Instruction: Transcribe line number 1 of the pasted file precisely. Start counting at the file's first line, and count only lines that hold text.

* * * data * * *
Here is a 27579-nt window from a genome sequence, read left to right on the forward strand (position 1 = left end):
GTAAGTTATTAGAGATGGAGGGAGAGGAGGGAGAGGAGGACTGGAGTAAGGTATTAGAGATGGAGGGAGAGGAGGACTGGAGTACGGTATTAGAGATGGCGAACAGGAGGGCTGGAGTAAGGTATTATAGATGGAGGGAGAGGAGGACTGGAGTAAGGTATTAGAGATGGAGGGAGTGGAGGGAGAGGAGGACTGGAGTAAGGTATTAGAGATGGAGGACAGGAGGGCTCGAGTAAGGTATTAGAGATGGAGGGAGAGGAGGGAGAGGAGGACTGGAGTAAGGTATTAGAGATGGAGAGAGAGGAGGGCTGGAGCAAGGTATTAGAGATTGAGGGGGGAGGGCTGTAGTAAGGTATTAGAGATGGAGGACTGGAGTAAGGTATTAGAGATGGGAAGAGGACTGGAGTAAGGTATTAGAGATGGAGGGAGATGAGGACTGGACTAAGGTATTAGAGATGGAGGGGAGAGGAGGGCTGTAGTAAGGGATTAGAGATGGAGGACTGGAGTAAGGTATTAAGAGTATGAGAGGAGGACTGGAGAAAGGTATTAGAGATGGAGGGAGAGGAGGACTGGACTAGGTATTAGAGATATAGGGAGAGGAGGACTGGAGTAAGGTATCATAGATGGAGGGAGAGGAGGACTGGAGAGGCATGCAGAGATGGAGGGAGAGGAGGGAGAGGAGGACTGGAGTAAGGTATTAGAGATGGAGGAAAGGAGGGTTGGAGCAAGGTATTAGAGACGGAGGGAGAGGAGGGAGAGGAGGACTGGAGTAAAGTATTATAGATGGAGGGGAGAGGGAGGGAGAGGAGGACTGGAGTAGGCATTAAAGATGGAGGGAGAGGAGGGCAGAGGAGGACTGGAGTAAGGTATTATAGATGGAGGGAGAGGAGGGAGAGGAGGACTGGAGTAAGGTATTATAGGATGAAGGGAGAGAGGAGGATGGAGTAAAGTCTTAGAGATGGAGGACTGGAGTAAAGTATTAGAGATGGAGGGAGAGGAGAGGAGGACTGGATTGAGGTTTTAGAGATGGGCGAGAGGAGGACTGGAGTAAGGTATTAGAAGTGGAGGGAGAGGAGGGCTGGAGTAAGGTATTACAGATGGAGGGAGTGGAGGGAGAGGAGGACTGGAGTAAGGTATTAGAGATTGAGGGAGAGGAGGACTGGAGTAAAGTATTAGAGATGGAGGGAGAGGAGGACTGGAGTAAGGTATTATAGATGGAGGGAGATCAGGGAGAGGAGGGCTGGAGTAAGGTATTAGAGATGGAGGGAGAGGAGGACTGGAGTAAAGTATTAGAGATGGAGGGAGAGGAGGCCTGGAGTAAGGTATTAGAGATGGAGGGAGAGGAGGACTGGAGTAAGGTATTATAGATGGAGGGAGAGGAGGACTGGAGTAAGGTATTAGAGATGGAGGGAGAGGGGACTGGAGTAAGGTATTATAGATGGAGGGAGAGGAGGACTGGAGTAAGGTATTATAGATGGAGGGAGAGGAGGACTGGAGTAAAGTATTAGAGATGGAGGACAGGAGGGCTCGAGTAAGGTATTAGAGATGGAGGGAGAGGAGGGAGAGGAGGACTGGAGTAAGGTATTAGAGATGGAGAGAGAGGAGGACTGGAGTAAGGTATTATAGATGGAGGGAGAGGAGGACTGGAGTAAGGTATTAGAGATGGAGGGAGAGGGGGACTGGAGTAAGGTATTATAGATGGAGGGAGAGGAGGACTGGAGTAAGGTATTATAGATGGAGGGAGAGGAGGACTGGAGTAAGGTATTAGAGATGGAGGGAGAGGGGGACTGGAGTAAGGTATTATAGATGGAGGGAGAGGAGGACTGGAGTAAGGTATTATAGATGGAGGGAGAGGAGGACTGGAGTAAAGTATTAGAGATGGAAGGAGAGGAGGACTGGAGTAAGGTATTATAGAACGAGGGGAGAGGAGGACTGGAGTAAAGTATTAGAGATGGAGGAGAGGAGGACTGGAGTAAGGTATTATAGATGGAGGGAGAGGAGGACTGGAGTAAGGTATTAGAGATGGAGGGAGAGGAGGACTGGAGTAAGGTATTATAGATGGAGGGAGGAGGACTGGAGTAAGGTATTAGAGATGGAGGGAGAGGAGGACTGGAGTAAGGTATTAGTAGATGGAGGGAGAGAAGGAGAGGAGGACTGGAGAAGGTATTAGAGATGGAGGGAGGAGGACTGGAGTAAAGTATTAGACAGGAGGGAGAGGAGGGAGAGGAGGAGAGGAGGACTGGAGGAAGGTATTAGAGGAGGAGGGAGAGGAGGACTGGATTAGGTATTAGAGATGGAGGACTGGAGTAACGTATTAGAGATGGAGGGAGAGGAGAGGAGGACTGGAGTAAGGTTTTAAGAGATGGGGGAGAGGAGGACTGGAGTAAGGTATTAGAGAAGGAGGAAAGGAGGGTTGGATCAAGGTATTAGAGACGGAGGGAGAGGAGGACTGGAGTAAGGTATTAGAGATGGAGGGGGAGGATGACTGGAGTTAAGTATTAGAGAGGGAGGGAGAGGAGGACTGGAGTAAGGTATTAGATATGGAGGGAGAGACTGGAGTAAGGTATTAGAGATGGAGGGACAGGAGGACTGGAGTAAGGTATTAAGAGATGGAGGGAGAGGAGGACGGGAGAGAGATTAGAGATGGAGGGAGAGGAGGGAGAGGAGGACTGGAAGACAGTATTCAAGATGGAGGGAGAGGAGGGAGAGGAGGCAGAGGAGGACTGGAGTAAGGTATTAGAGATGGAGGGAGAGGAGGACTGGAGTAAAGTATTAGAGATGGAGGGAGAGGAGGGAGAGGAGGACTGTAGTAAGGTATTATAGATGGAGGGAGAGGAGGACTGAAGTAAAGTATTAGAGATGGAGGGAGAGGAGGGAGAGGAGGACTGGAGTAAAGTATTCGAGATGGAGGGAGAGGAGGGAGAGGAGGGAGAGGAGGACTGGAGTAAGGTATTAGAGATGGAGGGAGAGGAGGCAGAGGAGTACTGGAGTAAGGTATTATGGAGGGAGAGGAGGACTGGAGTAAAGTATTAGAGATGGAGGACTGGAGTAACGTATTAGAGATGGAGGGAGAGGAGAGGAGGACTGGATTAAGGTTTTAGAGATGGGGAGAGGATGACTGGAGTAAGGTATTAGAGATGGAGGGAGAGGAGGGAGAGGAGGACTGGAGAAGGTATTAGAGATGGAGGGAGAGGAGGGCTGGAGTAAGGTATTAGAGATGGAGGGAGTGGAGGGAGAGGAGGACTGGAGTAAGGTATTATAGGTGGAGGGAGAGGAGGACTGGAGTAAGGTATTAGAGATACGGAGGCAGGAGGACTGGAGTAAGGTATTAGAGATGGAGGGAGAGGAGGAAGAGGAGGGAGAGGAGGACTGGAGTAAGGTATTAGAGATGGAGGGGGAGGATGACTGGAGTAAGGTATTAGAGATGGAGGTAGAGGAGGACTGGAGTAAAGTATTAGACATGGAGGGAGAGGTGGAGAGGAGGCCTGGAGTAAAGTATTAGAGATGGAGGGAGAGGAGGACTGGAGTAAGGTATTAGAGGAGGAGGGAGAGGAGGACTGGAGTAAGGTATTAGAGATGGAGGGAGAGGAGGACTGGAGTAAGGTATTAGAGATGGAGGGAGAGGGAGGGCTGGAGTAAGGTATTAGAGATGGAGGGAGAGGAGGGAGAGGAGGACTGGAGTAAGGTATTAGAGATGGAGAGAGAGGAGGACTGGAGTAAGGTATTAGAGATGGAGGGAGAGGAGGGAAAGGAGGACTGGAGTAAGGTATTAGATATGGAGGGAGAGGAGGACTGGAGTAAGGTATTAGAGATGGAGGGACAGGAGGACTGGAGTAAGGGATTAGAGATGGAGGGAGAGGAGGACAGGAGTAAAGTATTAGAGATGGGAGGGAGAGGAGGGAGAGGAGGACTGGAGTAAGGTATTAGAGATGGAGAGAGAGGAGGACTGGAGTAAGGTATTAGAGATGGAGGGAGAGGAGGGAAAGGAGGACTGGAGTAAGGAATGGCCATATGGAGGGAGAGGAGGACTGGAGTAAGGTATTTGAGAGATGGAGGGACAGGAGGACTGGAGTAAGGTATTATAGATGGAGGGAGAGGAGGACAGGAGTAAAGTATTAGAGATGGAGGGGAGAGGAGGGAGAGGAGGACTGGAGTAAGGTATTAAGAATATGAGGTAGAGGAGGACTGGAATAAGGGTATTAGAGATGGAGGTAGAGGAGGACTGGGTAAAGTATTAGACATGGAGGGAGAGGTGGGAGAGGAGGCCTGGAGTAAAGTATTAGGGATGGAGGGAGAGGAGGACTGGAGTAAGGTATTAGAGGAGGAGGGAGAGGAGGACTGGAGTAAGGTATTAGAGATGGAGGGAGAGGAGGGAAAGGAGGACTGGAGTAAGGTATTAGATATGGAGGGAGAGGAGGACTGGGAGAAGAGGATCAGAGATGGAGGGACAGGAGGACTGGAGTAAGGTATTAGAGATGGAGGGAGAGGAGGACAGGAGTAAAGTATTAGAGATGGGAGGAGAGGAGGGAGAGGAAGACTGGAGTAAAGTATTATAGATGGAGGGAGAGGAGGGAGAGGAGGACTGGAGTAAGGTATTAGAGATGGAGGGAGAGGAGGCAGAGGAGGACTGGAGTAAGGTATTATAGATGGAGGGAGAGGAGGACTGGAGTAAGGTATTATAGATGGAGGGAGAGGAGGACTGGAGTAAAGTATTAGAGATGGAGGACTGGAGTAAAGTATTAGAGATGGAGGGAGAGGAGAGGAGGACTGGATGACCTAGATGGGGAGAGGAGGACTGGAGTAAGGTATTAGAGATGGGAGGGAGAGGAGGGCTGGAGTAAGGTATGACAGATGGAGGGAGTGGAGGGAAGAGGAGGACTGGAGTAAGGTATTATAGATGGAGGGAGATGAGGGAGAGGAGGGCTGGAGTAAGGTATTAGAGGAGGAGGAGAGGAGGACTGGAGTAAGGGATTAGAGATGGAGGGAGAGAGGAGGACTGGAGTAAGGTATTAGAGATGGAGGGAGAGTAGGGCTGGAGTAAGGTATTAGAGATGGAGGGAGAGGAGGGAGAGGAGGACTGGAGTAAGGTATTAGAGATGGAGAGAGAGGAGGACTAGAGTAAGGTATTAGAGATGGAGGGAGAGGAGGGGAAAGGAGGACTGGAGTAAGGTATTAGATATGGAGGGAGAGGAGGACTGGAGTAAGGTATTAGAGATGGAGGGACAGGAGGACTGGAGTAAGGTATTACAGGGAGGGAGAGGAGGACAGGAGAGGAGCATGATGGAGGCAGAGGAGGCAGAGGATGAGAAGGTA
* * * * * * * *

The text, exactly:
Here is a 27579-nt window from a genome sequence, read left to right on the forward strand (position 1 = left end):